Four Juneau Schools Earn EPA’s ENERGY STAR®

(December 21, 2010) - Juneau-Douglas High School, Floyd Dryden Middle School, Auke Bay Elementary School and Glacier Valley Elementary School were each recognized by the Juneau Board of Education this week for their success in saving energy. All four schools earned the U.S. Environmental Protection Agency’s (EPA’s) prestigious ENERGY STAR, the national symbol for protecting the environment through superior energy efficiency.

This rating signifies that the school performs in the top 25 percent of similar facilities nationwide for energy efficiency. Products and buildings that have earned the ENERGY STAR prevent greenhouse gas emissions by meeting strict energy-efficiency specifications set by the government. Data indicates that Gastineau and Harborview Elementary Schools will also qualify for the rating in the future.

"The Juneau School District is pleased to accept EPA’s ENERGY STAR in recognition of our energy efficiency efforts,” said Superintendent Glenn Gelbrich. "Through this achievement, our schools have demonstrated a strong commitment to environmental stewardship while also lowering our energy costs.”

Commercial buildings that earn the ENERGY STAR use an average of 35 percent less energy than typical buildings and release 35 percent less carbon dioxide into the atmosphere. The schools were evaluated on carbon dioxide emissions, heating and lighting, taking into consideration square footage and climate. They are then ranked in comparison to other schools around the country. The school district improved its energy performance by managing energy strategically and making cost-effective improvements in schools.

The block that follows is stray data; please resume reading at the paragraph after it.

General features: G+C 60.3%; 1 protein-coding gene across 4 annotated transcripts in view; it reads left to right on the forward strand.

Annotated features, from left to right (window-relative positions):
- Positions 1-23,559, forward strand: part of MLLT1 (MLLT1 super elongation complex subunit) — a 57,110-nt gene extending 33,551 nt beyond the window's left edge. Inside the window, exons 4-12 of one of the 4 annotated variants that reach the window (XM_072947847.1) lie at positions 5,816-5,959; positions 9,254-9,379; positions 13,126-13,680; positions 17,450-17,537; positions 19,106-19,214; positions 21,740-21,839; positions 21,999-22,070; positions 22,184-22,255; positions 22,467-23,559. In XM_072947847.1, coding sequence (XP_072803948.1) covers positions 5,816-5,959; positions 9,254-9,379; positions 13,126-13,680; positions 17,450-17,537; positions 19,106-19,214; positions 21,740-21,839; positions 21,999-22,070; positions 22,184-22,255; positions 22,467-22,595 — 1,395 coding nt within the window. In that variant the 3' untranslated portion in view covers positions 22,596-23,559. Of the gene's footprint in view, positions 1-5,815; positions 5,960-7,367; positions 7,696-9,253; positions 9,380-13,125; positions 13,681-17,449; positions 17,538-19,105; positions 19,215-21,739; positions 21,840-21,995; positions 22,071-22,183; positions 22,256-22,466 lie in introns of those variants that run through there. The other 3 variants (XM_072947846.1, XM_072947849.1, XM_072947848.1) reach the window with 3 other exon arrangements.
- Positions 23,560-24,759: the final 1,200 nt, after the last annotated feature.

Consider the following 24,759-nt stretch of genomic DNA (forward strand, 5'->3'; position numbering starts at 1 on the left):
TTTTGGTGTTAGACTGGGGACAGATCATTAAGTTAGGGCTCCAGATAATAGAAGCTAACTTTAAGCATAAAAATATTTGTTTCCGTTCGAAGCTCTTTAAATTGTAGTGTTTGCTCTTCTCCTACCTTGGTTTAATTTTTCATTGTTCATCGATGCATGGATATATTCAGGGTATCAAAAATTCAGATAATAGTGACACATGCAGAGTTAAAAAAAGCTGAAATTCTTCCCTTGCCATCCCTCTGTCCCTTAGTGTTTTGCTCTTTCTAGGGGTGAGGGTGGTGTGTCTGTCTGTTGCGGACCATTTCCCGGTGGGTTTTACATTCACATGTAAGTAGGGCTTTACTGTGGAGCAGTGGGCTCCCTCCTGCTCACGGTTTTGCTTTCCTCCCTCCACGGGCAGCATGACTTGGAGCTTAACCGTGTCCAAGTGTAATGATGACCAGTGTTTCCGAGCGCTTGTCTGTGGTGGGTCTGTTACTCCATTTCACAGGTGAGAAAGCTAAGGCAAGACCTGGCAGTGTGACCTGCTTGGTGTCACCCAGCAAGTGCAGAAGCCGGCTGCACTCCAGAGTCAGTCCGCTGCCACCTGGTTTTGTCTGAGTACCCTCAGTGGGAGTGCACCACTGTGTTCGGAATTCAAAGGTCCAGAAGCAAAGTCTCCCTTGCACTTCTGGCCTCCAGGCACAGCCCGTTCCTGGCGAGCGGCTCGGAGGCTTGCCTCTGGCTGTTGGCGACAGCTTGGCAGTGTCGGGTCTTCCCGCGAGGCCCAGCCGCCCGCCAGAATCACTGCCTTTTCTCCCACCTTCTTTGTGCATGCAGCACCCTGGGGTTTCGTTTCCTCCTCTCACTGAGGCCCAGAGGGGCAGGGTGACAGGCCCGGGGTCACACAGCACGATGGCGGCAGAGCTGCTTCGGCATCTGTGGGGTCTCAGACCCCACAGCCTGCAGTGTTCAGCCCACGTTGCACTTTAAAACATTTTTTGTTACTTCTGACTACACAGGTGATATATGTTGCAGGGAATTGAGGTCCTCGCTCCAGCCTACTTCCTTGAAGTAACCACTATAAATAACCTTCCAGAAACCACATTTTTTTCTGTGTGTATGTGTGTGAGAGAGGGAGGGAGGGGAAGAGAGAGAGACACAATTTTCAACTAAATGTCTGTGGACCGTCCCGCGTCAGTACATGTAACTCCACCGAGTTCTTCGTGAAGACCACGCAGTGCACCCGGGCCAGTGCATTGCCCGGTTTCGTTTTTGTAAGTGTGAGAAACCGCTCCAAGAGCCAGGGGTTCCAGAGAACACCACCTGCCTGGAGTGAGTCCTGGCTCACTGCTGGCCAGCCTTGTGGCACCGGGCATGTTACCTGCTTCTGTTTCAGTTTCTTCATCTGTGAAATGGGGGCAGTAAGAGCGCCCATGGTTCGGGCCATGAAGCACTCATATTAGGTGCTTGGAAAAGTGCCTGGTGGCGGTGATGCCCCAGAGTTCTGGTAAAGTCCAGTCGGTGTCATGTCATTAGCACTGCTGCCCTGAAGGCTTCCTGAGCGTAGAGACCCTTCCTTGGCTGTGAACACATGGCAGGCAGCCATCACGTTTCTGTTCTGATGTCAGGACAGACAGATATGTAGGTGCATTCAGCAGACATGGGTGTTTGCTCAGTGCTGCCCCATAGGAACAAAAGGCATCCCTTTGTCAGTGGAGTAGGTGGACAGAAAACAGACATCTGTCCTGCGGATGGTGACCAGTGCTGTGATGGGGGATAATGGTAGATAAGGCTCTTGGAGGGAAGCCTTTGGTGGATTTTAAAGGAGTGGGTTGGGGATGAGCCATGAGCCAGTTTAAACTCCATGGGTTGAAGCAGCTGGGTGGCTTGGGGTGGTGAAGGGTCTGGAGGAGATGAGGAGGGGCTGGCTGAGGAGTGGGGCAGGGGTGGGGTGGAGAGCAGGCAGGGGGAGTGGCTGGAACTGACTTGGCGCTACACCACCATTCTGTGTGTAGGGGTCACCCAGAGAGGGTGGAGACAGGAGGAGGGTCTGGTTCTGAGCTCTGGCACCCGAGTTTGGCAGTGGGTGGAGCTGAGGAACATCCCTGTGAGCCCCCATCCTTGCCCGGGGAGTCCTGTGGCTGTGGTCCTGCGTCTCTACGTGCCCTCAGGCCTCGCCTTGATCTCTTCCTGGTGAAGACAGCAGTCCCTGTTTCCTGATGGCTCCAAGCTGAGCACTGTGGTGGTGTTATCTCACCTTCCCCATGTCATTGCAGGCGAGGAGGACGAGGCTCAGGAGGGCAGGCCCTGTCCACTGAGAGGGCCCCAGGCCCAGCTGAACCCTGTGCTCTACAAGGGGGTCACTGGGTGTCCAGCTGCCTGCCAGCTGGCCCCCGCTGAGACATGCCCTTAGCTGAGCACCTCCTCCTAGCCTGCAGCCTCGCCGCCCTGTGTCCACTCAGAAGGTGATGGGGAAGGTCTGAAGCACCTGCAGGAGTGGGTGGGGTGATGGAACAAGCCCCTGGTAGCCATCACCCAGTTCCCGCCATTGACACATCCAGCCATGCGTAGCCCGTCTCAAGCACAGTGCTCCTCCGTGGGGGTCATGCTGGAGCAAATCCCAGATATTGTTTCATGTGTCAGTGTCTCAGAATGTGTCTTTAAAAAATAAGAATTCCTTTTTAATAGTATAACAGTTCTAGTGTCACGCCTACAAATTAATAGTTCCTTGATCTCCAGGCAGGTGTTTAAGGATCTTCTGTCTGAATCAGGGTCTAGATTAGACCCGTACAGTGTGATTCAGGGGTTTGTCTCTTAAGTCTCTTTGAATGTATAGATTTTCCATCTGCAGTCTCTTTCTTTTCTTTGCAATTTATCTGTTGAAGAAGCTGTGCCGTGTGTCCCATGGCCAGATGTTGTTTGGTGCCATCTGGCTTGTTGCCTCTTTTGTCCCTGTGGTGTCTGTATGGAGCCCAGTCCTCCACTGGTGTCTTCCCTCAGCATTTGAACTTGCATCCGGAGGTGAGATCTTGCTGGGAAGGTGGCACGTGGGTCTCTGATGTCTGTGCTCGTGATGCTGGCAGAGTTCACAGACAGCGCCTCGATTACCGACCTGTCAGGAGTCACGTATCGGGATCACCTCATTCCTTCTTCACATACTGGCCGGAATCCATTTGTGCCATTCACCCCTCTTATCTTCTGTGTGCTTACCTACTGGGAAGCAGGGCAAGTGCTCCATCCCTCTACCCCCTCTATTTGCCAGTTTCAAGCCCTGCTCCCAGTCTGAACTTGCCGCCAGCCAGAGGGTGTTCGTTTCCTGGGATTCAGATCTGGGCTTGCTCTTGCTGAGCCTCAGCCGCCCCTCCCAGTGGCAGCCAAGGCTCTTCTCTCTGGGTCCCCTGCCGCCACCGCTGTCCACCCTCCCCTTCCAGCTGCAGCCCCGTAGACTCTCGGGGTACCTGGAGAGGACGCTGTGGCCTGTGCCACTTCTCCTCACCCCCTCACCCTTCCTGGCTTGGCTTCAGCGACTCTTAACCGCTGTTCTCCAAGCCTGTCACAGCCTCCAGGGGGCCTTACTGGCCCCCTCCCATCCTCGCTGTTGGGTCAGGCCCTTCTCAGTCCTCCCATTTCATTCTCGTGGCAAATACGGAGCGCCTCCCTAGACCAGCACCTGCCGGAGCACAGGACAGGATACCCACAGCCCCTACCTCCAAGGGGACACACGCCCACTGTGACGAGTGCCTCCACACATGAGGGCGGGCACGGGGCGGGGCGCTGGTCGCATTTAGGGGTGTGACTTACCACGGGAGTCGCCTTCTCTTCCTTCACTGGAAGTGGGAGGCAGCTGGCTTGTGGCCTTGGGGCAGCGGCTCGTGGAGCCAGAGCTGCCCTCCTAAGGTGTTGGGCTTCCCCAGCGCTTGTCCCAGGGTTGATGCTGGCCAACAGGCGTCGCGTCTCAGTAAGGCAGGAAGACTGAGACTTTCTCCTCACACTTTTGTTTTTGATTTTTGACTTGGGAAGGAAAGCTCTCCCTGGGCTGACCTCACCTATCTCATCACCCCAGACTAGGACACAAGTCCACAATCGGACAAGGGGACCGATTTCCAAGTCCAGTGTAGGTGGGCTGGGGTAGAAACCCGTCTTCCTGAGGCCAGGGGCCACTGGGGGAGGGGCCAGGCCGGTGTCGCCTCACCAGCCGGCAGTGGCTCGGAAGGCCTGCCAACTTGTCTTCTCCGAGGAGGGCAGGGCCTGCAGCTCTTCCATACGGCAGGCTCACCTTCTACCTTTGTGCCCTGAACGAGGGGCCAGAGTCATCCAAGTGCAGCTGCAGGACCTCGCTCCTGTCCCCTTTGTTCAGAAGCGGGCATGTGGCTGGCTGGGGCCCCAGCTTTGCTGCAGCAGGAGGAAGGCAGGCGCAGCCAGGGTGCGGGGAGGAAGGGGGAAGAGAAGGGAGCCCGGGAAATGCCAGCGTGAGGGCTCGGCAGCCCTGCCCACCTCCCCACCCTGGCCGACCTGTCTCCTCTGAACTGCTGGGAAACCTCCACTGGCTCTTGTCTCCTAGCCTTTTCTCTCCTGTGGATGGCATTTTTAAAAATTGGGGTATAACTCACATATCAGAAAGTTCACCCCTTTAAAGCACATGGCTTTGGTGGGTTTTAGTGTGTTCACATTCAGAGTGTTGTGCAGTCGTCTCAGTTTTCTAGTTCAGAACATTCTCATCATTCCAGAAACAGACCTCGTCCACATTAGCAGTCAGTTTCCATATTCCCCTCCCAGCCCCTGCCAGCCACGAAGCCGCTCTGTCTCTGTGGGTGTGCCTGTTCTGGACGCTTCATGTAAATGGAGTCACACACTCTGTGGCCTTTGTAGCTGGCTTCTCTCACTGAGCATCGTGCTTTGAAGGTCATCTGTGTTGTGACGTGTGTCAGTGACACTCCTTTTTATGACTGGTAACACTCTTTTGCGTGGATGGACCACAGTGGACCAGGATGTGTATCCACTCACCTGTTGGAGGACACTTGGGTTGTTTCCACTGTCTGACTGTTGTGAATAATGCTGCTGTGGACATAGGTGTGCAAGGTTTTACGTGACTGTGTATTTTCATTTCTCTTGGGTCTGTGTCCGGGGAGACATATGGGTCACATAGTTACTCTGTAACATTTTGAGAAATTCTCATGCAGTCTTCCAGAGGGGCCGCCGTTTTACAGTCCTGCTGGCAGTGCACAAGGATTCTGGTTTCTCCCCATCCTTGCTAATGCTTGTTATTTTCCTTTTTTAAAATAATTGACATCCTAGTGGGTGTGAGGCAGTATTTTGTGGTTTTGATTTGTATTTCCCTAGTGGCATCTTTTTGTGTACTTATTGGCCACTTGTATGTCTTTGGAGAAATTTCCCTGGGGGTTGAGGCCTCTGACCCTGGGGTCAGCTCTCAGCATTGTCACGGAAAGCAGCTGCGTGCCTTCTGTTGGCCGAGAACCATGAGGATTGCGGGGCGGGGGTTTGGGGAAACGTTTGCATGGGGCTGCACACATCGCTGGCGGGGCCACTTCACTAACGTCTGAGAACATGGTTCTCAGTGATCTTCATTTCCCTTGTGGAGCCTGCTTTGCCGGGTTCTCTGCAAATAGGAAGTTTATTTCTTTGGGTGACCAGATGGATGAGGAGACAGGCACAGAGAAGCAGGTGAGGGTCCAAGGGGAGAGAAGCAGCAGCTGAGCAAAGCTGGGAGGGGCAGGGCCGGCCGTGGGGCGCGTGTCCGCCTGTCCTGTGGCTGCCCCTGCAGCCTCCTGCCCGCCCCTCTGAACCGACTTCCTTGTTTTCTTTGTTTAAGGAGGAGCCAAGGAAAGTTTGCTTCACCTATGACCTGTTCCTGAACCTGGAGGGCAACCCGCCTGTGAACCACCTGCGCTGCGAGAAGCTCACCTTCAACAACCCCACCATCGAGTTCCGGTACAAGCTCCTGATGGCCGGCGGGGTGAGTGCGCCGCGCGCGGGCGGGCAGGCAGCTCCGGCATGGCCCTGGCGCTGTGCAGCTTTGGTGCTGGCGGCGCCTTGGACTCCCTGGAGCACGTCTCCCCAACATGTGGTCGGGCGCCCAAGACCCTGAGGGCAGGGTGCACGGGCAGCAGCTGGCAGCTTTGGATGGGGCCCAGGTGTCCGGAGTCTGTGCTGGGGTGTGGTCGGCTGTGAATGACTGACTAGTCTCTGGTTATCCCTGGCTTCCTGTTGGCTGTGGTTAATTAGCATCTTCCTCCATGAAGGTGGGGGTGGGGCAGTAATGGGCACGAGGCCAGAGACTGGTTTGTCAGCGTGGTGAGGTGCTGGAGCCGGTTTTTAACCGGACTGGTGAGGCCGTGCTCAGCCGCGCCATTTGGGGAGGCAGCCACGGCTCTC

School District Energy Education Specialist Joyce Kitka presented the award to school principals during the meeting and acknowledged that it is the partnership between the schools and the maintenance department that creates results.  “We can only save so much by tweaking the mechanical systems - the rest comes from changing behaviors.”

The district’s lead Heating, Ventilation and Air Conditioninig (HVAC) Mechanic Steve Bradner agreed, “It takes us all working together to truly achieve these high goals. Participation from the teachers, staff and students – doing things like turning off lights – makes the real difference.”

EPA’s ENERGY STAR energy performance scale helps organizations assess how efficiently their buildings use energy relative to similar buildings nationwide. A building that scores a 75 or higher on EPA’s 1-100 scale is eligible for the ENERGY STAR. All four Juneau schools achieved scores in the 90s.

EPA introduced ENERGY STAR in 1992 as a voluntary, market-based partnership to reduce greenhouse gas emissions through energy efficiency. “Improving the energy efficiency of our nation’s buildings is critical to protecting our environment, “ said Jean Lupinacci, Chief of the ENERGY STAR Commercial & Industrial Branch. “From the boiler room to the board room, organizations are leading the way by making their buildings more efficient and earning EPA’s ENERGY STAR.”

The ENERGY STAR rating is just one piece of the school district’s overall energy savings program. In January, the Juneau School District received an Energy Excellence Award for achieving $1 million in cost savings after forming a strategic alliance with Energy Education, a national energy conservation company. As part of the ongoing program, district Energy Education Specialist Joyce Kitka tracks energy consumption —including electricity, water, sewer, and fuel oil — using energy-accounting software.

Kitka compares current energy use to a baseline period and calculates the amount of energy that would have been used had conservation and management practices not been implemented. By tracking consumption and analyzing energy use, she can quickly identify and help correct areas that need immediate attention.  The Juneau School has learned their lessons well and will look to implement other measures that have proven successful for other districts across the nation. 

For more information about ENERGY STAR visit www.energystar.gov/buildings.